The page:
TIME IS RUNNING OUT, BUT LIMITED SPACE IS STILL AVAILABLE FOR THIS TRAINING…
Get rattled: Rattlesnake avoidance clinic for dogs April 30
“Get Rattled,” a canine snakebite prevention program, has partnered with Friends of Western Gateway Dog Park in Penn Valley to host a rattlesnake avoidance training clinic April 30.
Area pet owners are encouraged to take part, said Jeri Stone, president of Friends of Western Gateway Dog Park.
Stone said appointments are scheduled by pre-paid reservations between 9 a.m. and 3 p.m.
Sessions last between 10 to 30 minutes each.
The cost is $85 per dog. (Current members of Friends of Western Gateway Dog Park receive a $10 discount.)
Refresher training for dogs who have previously gone through this program with “Get Rattled” is $60.
Any and all proceeds collected above cost will help to continue improvements and ongoing maintenance at Western Gateway Dog Park.
According to the California Poison Control System, the state’s current warmer-than-average weather means that this spring and summer will likely be a very active rattler season.
“I’d say that most dog owners don’t really think about snake bites until they see a rattlesnake for themselves, in parks, or their backyards, and then realize their dogs can be at risk,” says John Potash, co-founder and co-owner of “Get Rattled.”
“‘Get Rattled” is a unique training clinic designed specifically to teach dogs on rattlesnake avoidance,” he added. “We have been teaching this clinic for 15 years and have successfully trained thousands of dogs.”
Potash is licensed by the Nevada Department of Wildlife and has over 25 years of experience working with venomous snakes and wildlife in areas of animal control, wildlife rescue, and public education. He works with skilled dog trainer Willie J. Stevens Jr., who has over 20 years of experience training and judging pointing dogs.
Rattlesnake Avoidance Training is a crucial tool for dog owners.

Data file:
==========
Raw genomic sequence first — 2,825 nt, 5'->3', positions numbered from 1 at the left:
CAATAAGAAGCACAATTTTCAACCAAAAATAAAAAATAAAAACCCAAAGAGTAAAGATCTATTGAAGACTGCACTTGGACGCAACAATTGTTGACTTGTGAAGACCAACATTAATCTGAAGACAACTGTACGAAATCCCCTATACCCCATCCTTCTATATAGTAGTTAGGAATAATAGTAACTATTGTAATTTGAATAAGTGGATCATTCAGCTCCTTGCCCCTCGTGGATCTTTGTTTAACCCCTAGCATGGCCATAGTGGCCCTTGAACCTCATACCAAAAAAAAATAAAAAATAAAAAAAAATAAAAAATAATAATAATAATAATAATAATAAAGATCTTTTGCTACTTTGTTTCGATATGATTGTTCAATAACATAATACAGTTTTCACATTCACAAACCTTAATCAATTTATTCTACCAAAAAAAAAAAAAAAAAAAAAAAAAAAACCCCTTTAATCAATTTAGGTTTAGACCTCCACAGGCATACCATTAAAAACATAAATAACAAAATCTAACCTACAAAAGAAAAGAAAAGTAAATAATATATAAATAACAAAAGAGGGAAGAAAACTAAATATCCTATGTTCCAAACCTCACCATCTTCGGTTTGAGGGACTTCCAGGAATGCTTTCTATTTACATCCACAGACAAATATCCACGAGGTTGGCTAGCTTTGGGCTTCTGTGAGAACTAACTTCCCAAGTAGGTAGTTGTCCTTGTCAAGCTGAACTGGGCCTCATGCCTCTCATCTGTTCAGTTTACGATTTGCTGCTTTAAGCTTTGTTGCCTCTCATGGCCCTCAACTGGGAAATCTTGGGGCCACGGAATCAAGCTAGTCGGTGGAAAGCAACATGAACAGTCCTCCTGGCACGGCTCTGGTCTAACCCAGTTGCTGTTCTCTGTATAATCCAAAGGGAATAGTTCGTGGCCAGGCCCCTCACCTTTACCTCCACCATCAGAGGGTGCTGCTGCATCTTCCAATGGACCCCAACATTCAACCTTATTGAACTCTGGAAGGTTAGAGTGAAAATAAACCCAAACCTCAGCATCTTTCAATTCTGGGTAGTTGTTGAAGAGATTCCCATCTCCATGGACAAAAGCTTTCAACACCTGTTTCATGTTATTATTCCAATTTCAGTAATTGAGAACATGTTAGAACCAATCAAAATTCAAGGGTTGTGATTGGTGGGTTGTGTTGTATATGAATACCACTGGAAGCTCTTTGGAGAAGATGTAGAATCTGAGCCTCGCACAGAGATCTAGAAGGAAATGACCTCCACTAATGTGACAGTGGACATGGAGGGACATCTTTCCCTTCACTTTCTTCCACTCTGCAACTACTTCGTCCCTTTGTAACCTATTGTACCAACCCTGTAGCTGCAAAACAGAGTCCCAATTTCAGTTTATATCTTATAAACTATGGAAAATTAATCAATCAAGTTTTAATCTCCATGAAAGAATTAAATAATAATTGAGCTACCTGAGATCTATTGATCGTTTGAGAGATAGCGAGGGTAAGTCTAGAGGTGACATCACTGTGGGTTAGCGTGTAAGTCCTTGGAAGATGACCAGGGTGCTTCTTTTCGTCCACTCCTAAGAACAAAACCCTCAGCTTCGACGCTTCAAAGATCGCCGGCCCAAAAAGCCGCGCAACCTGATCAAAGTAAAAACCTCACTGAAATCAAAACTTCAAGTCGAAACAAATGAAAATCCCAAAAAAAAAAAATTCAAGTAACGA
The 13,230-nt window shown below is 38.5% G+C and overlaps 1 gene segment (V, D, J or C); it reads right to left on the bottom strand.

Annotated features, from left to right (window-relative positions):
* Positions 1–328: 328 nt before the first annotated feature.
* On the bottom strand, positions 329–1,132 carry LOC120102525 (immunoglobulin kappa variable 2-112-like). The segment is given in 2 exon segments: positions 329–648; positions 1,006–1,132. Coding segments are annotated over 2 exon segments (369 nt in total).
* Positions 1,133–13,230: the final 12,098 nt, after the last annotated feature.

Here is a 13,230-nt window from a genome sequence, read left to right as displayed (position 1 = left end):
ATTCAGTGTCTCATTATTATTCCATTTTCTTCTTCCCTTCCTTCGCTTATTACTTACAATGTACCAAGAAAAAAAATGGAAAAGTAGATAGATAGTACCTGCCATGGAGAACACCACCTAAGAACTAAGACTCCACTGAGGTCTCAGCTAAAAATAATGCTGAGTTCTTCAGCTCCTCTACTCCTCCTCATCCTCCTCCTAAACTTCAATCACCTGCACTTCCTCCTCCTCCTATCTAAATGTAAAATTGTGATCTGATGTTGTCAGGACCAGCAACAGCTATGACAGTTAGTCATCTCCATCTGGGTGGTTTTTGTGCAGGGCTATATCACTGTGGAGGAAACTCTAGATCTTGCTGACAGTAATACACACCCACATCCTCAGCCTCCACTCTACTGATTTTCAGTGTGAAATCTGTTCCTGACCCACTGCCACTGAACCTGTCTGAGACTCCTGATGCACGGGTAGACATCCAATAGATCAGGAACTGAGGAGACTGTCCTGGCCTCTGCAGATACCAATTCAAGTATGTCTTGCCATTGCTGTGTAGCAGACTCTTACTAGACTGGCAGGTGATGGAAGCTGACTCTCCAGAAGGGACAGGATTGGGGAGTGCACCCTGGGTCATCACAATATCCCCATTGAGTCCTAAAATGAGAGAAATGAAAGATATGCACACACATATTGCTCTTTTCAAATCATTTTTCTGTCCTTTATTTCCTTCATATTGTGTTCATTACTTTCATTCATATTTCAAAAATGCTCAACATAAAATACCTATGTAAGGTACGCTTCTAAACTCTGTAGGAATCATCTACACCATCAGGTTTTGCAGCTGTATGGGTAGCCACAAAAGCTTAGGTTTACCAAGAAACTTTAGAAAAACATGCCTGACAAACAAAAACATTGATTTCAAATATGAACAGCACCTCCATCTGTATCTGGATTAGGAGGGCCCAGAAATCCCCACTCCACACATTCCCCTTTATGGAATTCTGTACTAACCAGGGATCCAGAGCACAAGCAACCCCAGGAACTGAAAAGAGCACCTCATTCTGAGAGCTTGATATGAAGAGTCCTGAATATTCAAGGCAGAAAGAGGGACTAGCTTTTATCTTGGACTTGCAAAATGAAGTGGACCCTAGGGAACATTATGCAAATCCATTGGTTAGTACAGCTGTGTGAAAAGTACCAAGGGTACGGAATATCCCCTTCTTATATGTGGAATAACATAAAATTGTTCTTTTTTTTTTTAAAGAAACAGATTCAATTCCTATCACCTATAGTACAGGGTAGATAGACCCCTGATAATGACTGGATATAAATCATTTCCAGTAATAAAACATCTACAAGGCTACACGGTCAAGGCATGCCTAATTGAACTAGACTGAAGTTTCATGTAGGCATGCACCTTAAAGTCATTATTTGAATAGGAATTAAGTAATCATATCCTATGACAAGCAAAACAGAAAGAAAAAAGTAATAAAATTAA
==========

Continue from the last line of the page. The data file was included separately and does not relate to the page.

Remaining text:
“Prevention is your number one line of defense in protecting your dogs from venomous snakes,” Potash added. “When dogs and their owners go hiking or to the dog parks to go off leash, this training teaches them to be fearful of the rattlesnake. It protects people as well, as the dog becomes an alert system.”
The clinic requires the use of a remote training collar that will be customized to fit each dog.
Registration forms can be printed directly from the website, westerngatewaydogpark.org, or they may be picked up at the Dog Park and at some of the following locations: local pet supply stores, veterinary clinics and dog trainers.
“Please read the registration form carefully,” Stone said. “While no dog training is guaranteed, this clinic will help provide local dog owners extra assurance and peace of mind this summer that their dogs will avoid dangerous rattlesnake encounters — protecting their health, and their families from suffering the pain and medical costs of a rattlesnake bite.”
For more information, including the exact location of the training sessions, visit the website at:westerngatewaydogpark.org and click on “upcoming events.”
For further questions, contact Stone at 530-432-4949.
Just a reminder about our Rattlesnake Avoidance Clinic on April 30, 2016…Wildlife experts say that rattlesnakes are emerging from hibernation earlier this year, their food supply boosted by winter storms. (Typically, people start seeing rattlesnakes around April and on through September, but this year they have been seen in early March.)
Dogs are 20 times more likely than humans to be bitten and 25 times more likely to die, according to the Animal Medical Center of Southern California, so it is extremely important that you consider rattlesnake avoidance training for your pet. You can download the registration form here on our website for the training while appointment times are still available. We will always try to accommodate you. You may also call me at 530-432-4949. Jeri Stone